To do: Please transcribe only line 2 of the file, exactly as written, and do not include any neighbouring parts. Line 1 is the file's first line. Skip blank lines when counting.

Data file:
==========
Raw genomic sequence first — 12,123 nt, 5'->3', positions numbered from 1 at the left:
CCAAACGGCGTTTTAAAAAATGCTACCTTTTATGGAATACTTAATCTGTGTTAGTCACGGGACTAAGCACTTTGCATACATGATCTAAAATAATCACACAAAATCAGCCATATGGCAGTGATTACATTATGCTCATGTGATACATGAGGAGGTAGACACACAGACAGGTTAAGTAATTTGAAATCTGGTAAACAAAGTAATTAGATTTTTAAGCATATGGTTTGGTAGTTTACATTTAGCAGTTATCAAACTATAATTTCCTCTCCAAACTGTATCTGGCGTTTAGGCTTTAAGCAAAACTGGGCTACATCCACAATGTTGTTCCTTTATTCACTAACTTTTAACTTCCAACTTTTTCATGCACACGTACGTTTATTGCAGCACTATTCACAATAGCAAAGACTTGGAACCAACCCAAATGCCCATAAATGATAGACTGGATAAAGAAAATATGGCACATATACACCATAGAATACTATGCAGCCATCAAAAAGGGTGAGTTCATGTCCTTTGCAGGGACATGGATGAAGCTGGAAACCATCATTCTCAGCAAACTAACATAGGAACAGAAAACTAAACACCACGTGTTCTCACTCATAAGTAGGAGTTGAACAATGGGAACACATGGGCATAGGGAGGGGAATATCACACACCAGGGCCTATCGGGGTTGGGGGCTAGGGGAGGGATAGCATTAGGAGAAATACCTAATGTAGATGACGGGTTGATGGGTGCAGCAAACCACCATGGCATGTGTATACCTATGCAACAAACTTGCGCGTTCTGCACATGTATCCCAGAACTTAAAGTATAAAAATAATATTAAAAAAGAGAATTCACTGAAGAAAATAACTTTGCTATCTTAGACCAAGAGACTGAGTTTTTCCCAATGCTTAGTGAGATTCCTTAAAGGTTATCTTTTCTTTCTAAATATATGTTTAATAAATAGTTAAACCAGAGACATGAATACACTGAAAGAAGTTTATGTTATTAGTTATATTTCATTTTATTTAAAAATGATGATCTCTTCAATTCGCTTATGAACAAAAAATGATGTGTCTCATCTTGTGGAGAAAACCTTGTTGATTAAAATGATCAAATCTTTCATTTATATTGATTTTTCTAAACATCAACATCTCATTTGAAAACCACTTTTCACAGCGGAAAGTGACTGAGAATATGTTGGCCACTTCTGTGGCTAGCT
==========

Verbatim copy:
CCAAACGGCGTTTTAAAAAATGCTACCTTTTATGGAATACTTAATCTGTGTTAGTCACGGGACTAAGCACTTTGCATACATGATCTAAAATAATCACACAAAATCAGCCATATGGCAGTGATTACATTATGCTCATGTGATACATGAGGAGGTAGACACACAGACAGGTTAAGTAATTTGAAATCTGGTAAACAAAGTAATTAGATTTTTAAGCATATGGTTTGGTAGTTTACATTTAGCAGTTATCAAACTATAATTTCCTCTCCAAACTGTATCTGGCGTTTAGGCTTTAAGCAAAACTGGGCTACATCCACAATGTTGTTCCTTTATTCACTAACTTTTAACTTCCAACTTTTTCATGCACACGTACGTTTATTGCAGCACTATTCACAATAGCAAAGACTTGGAACCAACCCAAATGCCCATAAATGATAGACTGGATAAAGAAAATATGGCACATATACACCATAGAATACTATGCAGCCATCAAAAAGGGTGAGTTCATGTCCTTTGCAGGGACATGGATGAAGCTGGAAACCATCATTCTCAGCAAACTAACATAGGAACAGAAAACTAAACACCACGTGTTCTCACTCATAAGTAGGAGTTGAACAATGGGAACACATGGGCATAGGGAGGGGAATATCACACACCAGGGCCTATCGGGGTTGGGGGCTAGGGGAGGGATAGCATTAGGAGAAATACCTAATGTAGATGACGGGTTGATGGGTGCAGCAAACCACCATGGCATGTGTATACCTATGCAACAAACTTGCGCGTTCTGCACATGTATCCCAGAACTTAAAGTATAAAAATAATATTAAAAAAGAGAATTCACTGAAGAAAATAACTTTGCTATCTTAGACCAAGAGACTGAGTTTTTCCCAATGCTTAGTGAGATTCCTTAAAGGTTATCTTTTCTTTCTAAATATATGTTTAATAAATAGTTAAACCAGAGACATGAATACACTGAAAGAAGTTTATGTTATTAGTTATATTTCATTTTATTTAAAAATGATGATCTCTTCAATTCGCTTATGAACAAAAAATGATGTGTCTCATCTTGTGGAGAAAACCTTGTTGATTAAAATGATCAAATCTTTCATTTATATTGATTTTTCTAAACATCAACATCTCATTTGAAAACCACTTTTCACAGCGGAAAGTGACTGAGAATATGTTGGCCACTTCTGTGGCTAGCT